As featured on p. 218 of "Bloggers on the Bus," under the name "a MyDD blogger."

Saturday, February 21, 2009

Liberal Common Ground On Afghanistan

The National Security Network is aiming for a broad progressive strategy in Afghanistan, directly engaging those who oppose escalation into a framework for moving forward. This is a noble effort, but I'm not sure you can find common ground between drawdown and force increase. The NSN document sidesteps the question. They start by asserting that the Af-Pak region is in crisis and national security interests are at stake. That's true, but more so in Pakistan, where the Swat Valley is becoming a permanent Taliban zone with Sharia law. The semi-permanent sanctuary already exists and will bedevil efforts to remove the terrorist threat. This is why the drone attacks are widening (apparently with increased effectiveness because of better human intelligence, though I still think there are pitfalls to this strategy, especially by riling Pakistani locals to potentially overthrow a government sympathetic to bombing its own people).

This part of the NSN document, however, I agree with:

Domestic and Afghan constraints severely limit what we can achieve. In the midst of an economic downturn and weary from years of war in Iraq, Americans are justifiably reluctant to redouble efforts in Afghanistan. Afghan history and the overwhelmingly complex and unpredictable situation in Afghanistan also argue against a US presence that is massive and unlimited in time or scope.

The scale of the challenge demands broad vision but modest objectives. Larger than Iraq, with a population close to 32 million, Afghanistan suffers from one of the world’s lowest development levels, scant economic opportunity, crude infrastructure, and a dependence on the opium trade – interrelated problems that go beyond the near term issue of worsening security. Humanitarian and governance goals to which Afghans and many Americans rightly aspire will be better-served by a smaller-scale effort which can enable local, regional and non-governmental efforts than a massive one which cannot be sustained.

We have to reduce our expectations in Afghanistan, and I think the current Administration is mindful of that. This would return the mission to what is was when Bush invaded Afghanistan in 2001 - to remove the threat of Al Qaeda to project power beyond national borders. But I fail to see how 60,000 troops or more for 3-4 years will align with those goals. Local control means, well, local control, and the Afghan state is not historically who has provided that, either. It's a tribal society that is resistant to Western civic structures.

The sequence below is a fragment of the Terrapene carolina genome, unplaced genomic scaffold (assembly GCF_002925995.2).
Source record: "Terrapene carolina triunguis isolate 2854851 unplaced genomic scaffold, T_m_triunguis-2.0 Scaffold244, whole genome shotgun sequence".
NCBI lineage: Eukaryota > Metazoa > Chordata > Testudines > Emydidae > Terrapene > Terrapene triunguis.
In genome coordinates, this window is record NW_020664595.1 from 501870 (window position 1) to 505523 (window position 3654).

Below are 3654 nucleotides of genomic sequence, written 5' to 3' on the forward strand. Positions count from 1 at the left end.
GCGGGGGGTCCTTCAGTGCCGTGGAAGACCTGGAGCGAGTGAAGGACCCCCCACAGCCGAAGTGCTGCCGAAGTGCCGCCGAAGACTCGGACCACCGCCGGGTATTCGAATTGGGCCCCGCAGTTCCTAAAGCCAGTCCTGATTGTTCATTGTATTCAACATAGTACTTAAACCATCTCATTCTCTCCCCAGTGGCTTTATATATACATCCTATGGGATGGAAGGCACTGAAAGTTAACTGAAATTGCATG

Here's the strategy part of the NSN document:

Implement a comprehensive strategy that recognizes the limits of military power, with the following objectives:

Stronger governance, balanced between Kabul and traditional provincial power sources;
Greater trust in government to deliver for its citizens and reduce corruption;
An Afghan police force that better protects citizens and enforces laws;
Better economic opportunities for the Afghan people; and
Pragmatic strategies that loosen the stranglehold of the opium trade.

Adopt a counter-insurgency strategy that reinforces, rather than works against, the principles above. Military decisions should be made with an eye to meeting Afghan security concerns; developing an Afghan security force capable of controlling territory and offering protection; and, as many Afghans and some military observers have advocated, phasing out tactics that have increased civilian casualties with questionable payoffs.

This is all great. But it's fundamentally incompatible with a long-term escalation strategy. Over time, we have to reduce the footprint of foreign occupiers in Afghanistan as the support for them decreases among the population. I support efforts at civilian aid and building civic structures, but the military hasn't shown the ability to have an effective state-building capacity. And pretty soon, we'll be running out of bases in the region to project American power from (although it appears a new supply route has been secured through the brutal human rights abusers in Uzbekistan. Not change I can believe in).

I support the NSN effort but don't think it can succeed.

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